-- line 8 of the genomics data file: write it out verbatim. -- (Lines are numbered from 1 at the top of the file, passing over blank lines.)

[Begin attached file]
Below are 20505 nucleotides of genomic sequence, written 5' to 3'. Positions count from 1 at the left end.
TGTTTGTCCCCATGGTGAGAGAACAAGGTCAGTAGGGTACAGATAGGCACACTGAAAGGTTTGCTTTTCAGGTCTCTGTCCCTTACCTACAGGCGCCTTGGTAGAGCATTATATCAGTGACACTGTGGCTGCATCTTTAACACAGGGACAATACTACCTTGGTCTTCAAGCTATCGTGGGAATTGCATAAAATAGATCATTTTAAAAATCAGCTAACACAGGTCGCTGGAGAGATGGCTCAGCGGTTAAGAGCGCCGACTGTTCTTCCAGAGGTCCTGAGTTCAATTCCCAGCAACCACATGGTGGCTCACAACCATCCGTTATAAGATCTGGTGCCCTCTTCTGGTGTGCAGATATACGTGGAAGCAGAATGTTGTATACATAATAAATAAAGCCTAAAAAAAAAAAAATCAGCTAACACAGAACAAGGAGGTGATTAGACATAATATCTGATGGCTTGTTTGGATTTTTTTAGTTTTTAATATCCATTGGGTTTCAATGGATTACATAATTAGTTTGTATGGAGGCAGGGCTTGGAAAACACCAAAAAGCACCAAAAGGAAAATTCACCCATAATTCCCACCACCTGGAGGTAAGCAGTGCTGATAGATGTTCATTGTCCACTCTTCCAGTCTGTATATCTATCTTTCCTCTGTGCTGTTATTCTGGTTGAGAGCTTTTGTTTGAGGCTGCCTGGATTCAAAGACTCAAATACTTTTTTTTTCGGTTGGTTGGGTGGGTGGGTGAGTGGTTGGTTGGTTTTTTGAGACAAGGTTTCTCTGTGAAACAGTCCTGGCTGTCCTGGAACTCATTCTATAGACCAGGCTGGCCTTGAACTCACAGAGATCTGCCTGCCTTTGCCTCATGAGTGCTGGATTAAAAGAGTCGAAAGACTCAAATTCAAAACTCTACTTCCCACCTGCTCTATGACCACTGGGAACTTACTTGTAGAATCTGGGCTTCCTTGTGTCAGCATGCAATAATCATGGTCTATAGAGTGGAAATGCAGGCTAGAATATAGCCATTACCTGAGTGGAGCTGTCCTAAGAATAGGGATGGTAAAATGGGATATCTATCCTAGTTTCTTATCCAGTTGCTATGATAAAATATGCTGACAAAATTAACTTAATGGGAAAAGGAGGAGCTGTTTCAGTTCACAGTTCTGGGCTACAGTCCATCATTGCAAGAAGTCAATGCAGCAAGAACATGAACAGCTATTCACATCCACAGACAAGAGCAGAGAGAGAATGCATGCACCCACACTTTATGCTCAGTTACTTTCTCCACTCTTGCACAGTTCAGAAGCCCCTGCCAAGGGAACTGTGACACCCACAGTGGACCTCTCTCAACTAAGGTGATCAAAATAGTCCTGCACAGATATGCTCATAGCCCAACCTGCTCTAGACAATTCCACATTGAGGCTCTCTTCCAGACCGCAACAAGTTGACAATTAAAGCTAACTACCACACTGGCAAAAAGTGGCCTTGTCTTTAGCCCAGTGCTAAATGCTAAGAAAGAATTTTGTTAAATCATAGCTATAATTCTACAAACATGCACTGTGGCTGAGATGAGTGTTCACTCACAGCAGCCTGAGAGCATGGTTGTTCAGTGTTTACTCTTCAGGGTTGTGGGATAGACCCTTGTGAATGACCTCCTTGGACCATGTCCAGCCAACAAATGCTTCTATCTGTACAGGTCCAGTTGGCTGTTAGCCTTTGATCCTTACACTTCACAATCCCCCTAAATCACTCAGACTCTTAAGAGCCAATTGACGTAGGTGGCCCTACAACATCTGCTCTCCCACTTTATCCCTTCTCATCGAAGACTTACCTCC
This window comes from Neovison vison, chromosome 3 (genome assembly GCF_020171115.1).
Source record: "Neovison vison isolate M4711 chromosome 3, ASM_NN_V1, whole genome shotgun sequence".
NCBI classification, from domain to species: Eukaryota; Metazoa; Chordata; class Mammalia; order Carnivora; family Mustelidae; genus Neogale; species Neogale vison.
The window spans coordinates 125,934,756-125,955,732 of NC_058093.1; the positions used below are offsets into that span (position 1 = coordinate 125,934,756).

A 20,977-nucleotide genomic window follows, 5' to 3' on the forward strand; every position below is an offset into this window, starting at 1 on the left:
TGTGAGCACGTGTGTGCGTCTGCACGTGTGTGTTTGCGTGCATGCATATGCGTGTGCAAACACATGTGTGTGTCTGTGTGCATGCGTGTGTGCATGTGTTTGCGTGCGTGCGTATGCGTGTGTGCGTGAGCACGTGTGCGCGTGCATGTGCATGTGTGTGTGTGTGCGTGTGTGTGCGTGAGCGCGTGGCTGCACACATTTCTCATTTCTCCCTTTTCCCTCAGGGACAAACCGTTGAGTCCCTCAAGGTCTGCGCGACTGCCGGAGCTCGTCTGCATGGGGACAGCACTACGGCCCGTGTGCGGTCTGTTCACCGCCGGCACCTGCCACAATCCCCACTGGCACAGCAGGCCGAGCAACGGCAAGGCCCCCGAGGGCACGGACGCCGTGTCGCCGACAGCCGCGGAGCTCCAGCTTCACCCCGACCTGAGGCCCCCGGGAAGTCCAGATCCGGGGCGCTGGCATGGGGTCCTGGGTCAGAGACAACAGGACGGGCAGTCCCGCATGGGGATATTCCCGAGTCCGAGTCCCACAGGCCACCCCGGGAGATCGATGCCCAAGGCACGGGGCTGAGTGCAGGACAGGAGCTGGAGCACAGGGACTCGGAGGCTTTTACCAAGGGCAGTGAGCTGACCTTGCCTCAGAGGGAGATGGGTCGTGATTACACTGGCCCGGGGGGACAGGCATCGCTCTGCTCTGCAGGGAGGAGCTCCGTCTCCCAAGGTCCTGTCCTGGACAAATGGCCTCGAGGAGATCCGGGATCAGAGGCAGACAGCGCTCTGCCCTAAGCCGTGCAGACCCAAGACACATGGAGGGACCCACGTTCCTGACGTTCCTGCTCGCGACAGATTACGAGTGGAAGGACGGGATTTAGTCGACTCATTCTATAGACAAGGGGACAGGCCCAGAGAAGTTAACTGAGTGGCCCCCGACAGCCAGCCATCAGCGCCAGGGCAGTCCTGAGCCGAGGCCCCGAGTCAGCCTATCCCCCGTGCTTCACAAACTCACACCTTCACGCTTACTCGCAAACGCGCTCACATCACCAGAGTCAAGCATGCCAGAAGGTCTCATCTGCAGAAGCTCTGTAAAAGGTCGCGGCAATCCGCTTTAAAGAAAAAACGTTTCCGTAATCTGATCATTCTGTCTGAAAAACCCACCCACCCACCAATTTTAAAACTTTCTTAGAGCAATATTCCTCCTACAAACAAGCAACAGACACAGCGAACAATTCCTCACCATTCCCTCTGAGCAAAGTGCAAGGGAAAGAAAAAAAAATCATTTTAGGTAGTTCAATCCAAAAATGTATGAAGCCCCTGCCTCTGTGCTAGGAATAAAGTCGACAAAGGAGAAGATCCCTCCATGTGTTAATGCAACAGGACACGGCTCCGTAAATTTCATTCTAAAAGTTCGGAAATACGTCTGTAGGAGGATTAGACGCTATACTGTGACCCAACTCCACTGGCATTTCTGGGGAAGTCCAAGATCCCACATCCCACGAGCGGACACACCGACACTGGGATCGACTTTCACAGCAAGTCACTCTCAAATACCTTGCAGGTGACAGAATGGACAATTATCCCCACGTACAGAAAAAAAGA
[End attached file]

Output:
TGTGAGCACGTGTGTGCGTCTGCACGTGTGTGTTTGCGTGCATGCATATGCGTGTGCAAACACATGTGTGTGTCTGTGTGCATGCGTGTGTGCATGTGTTTGCGTGCGTGCGTATGCGTGTGTGCGTGAGCACGTGTGCGCGTGCATGTGCATGTGTGTGTGTGTGCGTGTGTGTGCGTGAGCGCGTGGCTGCACACATTTCTCATTTCTCCCTTTTCCCTCAGGGACAAACCGTTGAGTCCCTCAAGGTCTGCGCGACTGCCGGAGCTCGTCTGCATGGGGACAGCACTACGGCCCGTGTGCGGTCTGTTCACCGCCGGCACCTGCCACAATCCCCACTGGCACAGCAGGCCGAGCAACGGCAAGGCCCCCGAGGGCACGGACGCCGTGTCGCCGACAGCCGCGGAGCTCCAGCTTCACCCCGACCTGAGGCCCCCGGGAAGTCCAGATCCGGGGCGCTGGCATGGGGTCCTGGGTCAGAGACAACAGGACGGGCAGTCCCGCATGGGGATATTCCCGAGTCCGAGTCCCACAGGCCACCCCGGGAGATCGATGCCCAAGGCACGGGGCTGAGTGCAGGACAGGAGCTGGAGCACAGGGACTCGGAGGCTTTTACCAAGGGCAGTGAGCTGACCTTGCCTCAGAGGGAGATGGGTCGTGATTACACTGGCCCGGGGGGACAGGCATCGCTCTGCTCTGCAGGGAGGAGCTCCGTCTCCCAAGGTCCTGTCCTGGACAAATGGCCTCGAGGAGATCCGGGATCAGAGGCAGACAGCGCTCTGCCCTAAGCCGTGCAGACCCAAGACACATGGAGGGACCCACGTTCCTGACGTTCCTGCTCGCGACAGATTACGAGTGGAAGGACGGGATTTAGTCGACTCATTCTATAGACAAGGGGACAGGCCCAGAGAAGTTAACTGAGTGGCCCCCGACAGCCAGCCATCAGCGCCAGGGCAGTCCTGAGCCGAGGCCCCGAGTCAGCCTATCCCCCGTGCTTCACAAACTCACACCTTCACGCTTACTCGCAAACGCGCTCACATCACCAGAGTCAAGCATGCCAGAAGGTCTCATCTGCAGAAGCTCTGTAAAAGGTCGCGGCAATCCGCTTTAAAGAAAAAACGTTTCCGTAATCTGATCATTCTGTCTGAAAAACCCACCCACCCACCAATTTTAAAACTTTCTTAGAGCAATATTCCTCCTACAAACAAGCAACAGACACAGCGAACAATTCCTCACCATTCCCTCTGAGCAAAGTGCAAGGGAAAGAAAAAAAAATCATTTTAGGTAGTTCAATCCAAAAATGTATGAAGCCCCTGCCTCTGTGCTAGGAATAAAGTCGACAAAGGAGAAGATCCCTCCATGTGTTAATGCAACAGGACACGGCTCCGTAAATTTCATTCTAAAAGTTCGGAAATACGTCTGTAGGAGGATTAGACGCTATACTGTGACCCAACTCCACTGGCATTTCTGGGGAAGTCCAAGATCCCACATCCCACGAGCGGACACACCGACACTGGGATCGACTTTCACAGCAAGTCACTCTCAAATACCTTGCAGGTGACAGAATGGACAATTATCCCCACGTACAGAAAAAAAGA